The Odd Issue of Judicial Bias. The HSC first confronted the curious problem of identifying the issue on appeal. A trial judge has broad discretion to control the scope of a closing argument. State v. Adams, 61 Haw. 233, 234, 602 P.2d 520, 521 (1979). But the judge can abuse its discretion at some point in determining the scope of argument. The HSC held that the circuit court abused its discretion in allowing the prosecution to refer to facts that were not in evidence. The HSC relied on a line of cases in which prosecutors commit misconduct when he or she refers to facts that were never adduced by the evidence at trial. State v. Tuua, 125 Hawaii 10, 14, 250 P.3d 273, 277 (2011); State v. Basham, 132 Hawaii 97, 114-15, 319 P.3d 1105, 1122-23 (2014). In this case, the circuit court essentially instructed the prosecutor to engage in misconduct. This isn’t the prosecutor’s fault, but was an abuse of discretion on the part of the circuit court. Nor is the issue harmless beyond a reasonable doubt. The HSC held that there was a reasonable possibility that this last-minute reference to the death of the CW contributed to the conviction.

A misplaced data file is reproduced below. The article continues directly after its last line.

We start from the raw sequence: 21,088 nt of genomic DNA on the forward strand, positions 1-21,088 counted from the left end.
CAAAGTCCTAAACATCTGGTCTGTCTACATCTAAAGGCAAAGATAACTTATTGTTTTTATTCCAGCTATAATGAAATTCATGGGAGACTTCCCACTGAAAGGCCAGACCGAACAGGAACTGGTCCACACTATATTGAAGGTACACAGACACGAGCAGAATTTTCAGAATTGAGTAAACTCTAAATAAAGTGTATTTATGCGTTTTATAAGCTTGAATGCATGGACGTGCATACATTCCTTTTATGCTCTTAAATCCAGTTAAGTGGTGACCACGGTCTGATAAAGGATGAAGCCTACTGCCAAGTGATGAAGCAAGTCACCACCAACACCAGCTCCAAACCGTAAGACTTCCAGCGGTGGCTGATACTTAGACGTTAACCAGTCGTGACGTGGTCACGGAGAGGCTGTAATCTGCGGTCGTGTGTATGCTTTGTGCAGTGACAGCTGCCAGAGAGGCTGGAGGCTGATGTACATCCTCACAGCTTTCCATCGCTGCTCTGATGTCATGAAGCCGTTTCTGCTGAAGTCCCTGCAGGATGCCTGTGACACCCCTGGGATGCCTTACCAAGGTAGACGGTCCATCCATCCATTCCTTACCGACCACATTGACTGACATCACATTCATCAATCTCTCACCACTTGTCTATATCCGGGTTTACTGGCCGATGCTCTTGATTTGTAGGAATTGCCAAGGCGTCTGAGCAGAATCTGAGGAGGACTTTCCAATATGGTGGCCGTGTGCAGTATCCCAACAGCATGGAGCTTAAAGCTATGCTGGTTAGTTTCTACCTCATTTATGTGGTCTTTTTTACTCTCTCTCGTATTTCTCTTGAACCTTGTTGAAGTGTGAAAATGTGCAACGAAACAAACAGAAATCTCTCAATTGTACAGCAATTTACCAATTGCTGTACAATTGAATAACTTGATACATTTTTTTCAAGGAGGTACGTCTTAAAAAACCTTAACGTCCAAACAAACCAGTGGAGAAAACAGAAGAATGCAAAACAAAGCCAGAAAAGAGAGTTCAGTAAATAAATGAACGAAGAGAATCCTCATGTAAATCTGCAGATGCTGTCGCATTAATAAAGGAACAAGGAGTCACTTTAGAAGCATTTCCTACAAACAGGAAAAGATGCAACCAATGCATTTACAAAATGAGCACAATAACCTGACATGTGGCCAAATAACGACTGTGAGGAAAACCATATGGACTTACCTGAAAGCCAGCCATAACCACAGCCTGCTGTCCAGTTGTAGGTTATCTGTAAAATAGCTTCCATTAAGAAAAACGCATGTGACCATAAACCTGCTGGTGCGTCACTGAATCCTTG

What if the Circuit Court Re-Opened Trial to Allow Evidence of the Death? Does the analysis hinge on the fact that the CW’s death was not in evidence? What if the prosecutor stood up after closing and sought judicial notice or asked to reopen the trial to present evidence of the CW’s death? Would that have solved the problem?

When you get to use Prior Testimony at Trial. The defendant has the right to confront witnesses at trial. Haw. Const. Art. I, Sec. 14; U.S. Const. Am. VI. Out-of-court statements are barred by the confrontation clause unless the witness is unavailable and the defendant had a prior opportunity for cross-examination. Crawford v. Washington, 541 U.S. 36, 59 (2004). Once the declarant is deemed unavailable, the statement does not offend the Hawaii confrontation clause “only if the defendant was afforded a prior opportunity to cross-examine the absent declarant about the statement.” State v. Fields, 115 Hawaii 503, 516, 168 P.3d 955, 968 (2007). This has to be a “meaningful opportunity” to cross. Id. at 528, 168 P.3d at 980.